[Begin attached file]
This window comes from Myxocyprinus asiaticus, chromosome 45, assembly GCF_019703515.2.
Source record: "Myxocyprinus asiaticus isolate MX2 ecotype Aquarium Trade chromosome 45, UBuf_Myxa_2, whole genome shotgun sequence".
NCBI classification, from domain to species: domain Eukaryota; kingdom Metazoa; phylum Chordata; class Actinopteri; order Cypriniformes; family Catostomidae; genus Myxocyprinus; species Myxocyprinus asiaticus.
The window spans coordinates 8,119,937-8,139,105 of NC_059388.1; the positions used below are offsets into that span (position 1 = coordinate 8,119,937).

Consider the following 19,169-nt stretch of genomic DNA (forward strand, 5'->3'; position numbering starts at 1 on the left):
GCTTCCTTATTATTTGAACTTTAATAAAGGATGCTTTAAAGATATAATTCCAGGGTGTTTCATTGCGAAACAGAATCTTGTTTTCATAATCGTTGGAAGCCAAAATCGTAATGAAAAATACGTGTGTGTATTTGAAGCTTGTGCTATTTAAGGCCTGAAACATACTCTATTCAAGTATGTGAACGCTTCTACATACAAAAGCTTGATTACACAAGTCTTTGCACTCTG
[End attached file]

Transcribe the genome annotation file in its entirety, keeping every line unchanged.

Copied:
This window comes from Myxocyprinus asiaticus, chromosome 45, assembly GCF_019703515.2.
Source record: "Myxocyprinus asiaticus isolate MX2 ecotype Aquarium Trade chromosome 45, UBuf_Myxa_2, whole genome shotgun sequence".
NCBI classification, from domain to species: domain Eukaryota; kingdom Metazoa; phylum Chordata; class Actinopteri; order Cypriniformes; family Catostomidae; genus Myxocyprinus; species Myxocyprinus asiaticus.
The window spans coordinates 8,119,937-8,139,105 of NC_059388.1; the positions used below are offsets into that span (position 1 = coordinate 8,119,937).

Consider the following 19,169-nt stretch of genomic DNA (forward strand, 5'->3'; position numbering starts at 1 on the left):
GCTTCCTTATTATTTGAACTTTAATAAAGGATGCTTTAAAGATATAATTCCAGGGTGTTTCATTGCGAAACAGAATCTTGTTTTCATAATCGTTGGAAGCCAAAATCGTAATGAAAAATACGTGTGTGTATTTGAAGCTTGTGCTATTTAAGGCCTGAAACATACTCTATTCAAGTATGTGAACGCTTCTACATACAAAAGCTTGATTACACAAGTCTTTGCACTCTG